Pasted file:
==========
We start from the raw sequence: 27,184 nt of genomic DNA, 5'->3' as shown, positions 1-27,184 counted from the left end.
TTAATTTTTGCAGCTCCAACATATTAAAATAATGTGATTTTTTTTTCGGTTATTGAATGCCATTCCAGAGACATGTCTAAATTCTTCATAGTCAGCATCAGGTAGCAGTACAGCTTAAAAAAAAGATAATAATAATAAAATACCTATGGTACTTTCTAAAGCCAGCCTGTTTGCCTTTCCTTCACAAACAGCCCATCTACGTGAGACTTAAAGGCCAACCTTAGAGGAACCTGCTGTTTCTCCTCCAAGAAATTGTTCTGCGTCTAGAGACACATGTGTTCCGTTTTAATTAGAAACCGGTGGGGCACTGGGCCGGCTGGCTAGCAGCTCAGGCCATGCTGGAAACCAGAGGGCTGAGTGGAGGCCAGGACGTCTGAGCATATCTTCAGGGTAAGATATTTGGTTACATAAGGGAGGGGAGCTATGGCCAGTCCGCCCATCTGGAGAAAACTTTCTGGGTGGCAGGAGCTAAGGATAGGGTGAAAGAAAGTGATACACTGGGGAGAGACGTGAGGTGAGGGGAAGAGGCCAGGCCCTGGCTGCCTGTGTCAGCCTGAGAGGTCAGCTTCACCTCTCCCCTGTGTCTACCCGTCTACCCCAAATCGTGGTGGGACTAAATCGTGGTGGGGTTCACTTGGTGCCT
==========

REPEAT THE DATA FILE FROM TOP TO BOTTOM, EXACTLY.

We start from the raw sequence: 27,184 nt of genomic DNA, 5'->3' as shown, positions 1-27,184 counted from the left end.
TTAATTTTTGCAGCTCCAACATATTAAAATAATGTGATTTTTTTTTCGGTTATTGAATGCCATTCCAGAGACATGTCTAAATTCTTCATAGTCAGCATCAGGTAGCAGTACAGCTTAAAAAAAAGATAATAATAATAAAATACCTATGGTACTTTCTAAAGCCAGCCTGTTTGCCTTTCCTTCACAAACAGCCCATCTACGTGAGACTTAAAGGCCAACCTTAGAGGAACCTGCTGTTTCTCCTCCAAGAAATTGTTCTGCGTCTAGAGACACATGTGTTCCGTTTTAATTAGAAACCGGTGGGGCACTGGGCCGGCTGGCTAGCAGCTCAGGCCATGCTGGAAACCAGAGGGCTGAGTGGAGGCCAGGACGTCTGAGCATATCTTCAGGGTAAGATATTTGGTTACATAAGGGAGGGGAGCTATGGCCAGTCCGCCCATCTGGAGAAAACTTTCTGGGTGGCAGGAGCTAAGGATAGGGTGAAAGAAAGTGATACACTGGGGAGAGACGTGAGGTGAGGGGAAGAGGCCAGGCCCTGGCTGCCTGTGTCAGCCTGAGAGGTCAGCTTCACCTCTCCCCTGTGTCTACCCGTCTACCCCAAATCGTGGTGGGACTAAATCGTGGTGGGGTTCACTTGGTGCCT